A Cheetah has just chased its prey across the grassland overlooking the valley and is trying to bolt down the rewards of the hunt before the scavengers come looking for unguarded morsels. The cat alternates between gulping down his meal and darting worried glances towards the sky. All too soon, the Maribou Storks arrive. Drifting in on huge wingspans, they try to challenge the cheetah at the carcass. A Hooded Vulture is attracted by the activity and so is a Tawny Eagle. The Cheetah has worked hard for his meal though and will not allow it to be taken from him, so the scavengers have to make do with titbits scattered around the scene.
“Angry” Annie, the African Fish Eagle (named because of her loathing of the centre’s owner and her habit of attacking him), demonstrates how to catch fish from a small pool as she swoops down to pluck a meal from the surface of the water. All the encounters are accompanied by an informative and often humorous commentary by an experienced keeper. It is clear that they are very close to their charges, especially Harold the Vulture.
If you can’t get to Africa this afternoon, perhaps a small town near Junction 3 of the M25 can provide you with a believable alternative. I would love to be able to tell you that these close-ups are the result of incredible patience, superb camouflage and skilled field craft. They actually come from a visit to Eagle Heights, a bird of prey centre near Eynstone in Kent, where the ‘African scene’ is definitely the highlight of the afternoon.
Using a zip wire and a harness, Boumani the Cheetah chases a lure down the hill and into the display area where he is rewarded with a meal of proper meat and a round of applause from the excited spectators. This is the only place in Europe where you can see a Cheetah running down his dinner like this and the addition of the scavenging birds brings a real feel of the Dark Continent to Kent.
Martial Eagle gets a 'pedicure'
Visitors can get up close and personal with other animals during the daily mammal and reptile encounters. A small circle is enclosed by benches, but there is no barrier between the stars and the audience. During the Meercat encounter, the rocks and logs within the circle, which children had been playing on moments before, are liberally scattered with mealworms which the meercats seek out with relish. Coatis and porcupines take their turn on stage, alternating with the suricates, but the snakes have a show of their own.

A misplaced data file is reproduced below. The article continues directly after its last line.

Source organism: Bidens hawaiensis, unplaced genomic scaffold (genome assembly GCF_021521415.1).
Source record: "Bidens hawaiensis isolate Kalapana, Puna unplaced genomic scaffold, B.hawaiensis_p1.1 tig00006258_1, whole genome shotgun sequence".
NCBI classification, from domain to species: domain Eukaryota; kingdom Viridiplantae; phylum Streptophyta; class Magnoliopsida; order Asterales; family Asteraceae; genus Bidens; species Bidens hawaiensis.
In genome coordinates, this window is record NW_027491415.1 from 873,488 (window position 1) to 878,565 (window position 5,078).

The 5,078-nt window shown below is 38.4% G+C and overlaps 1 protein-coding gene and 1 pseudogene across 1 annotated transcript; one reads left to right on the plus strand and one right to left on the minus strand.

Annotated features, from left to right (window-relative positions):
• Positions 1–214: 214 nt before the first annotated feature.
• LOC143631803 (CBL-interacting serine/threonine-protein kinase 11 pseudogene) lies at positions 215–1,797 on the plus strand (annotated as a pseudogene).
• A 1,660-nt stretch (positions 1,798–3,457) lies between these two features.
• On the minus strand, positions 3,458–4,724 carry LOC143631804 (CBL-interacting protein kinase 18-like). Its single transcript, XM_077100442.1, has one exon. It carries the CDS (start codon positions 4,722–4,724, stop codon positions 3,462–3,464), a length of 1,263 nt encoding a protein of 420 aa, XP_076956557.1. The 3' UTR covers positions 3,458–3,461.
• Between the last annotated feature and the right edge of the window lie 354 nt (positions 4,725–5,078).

(PS in the pictures above and below indicate that a photoediting software program has been used to remove unsightly bits from the original picture)
Every day there are two bird of prey shows when some of the centre’s 150 birds get their moment in the limelight. Owls, White-tailed Sea-eagles, Lanner Falcons, Striated Caracara and even a Griffon Vulture named Harold are shown during the displays.
“Angry” Annie, the African Fish Eagle
All the birds at Eagle Heights have been born in captivity or rescued and the centre is having considerable success with its own breeding programme. Just now, Bald Eagles, Martial Eagles and Peregrine Falcons are sitting on eggs or feeding chicks. The first hope for rescued birds is that they will return to the wild and Eagle Heights provides a safe environment while they recuperate. The resident birds are used to promote education and conservation with many projects including cheetah conservation being supported by the centre.
Details of the conservation projects initiated and supported by Eagle Heights can be found by following this link to their website. The site also contains general information about the centre and its birds.
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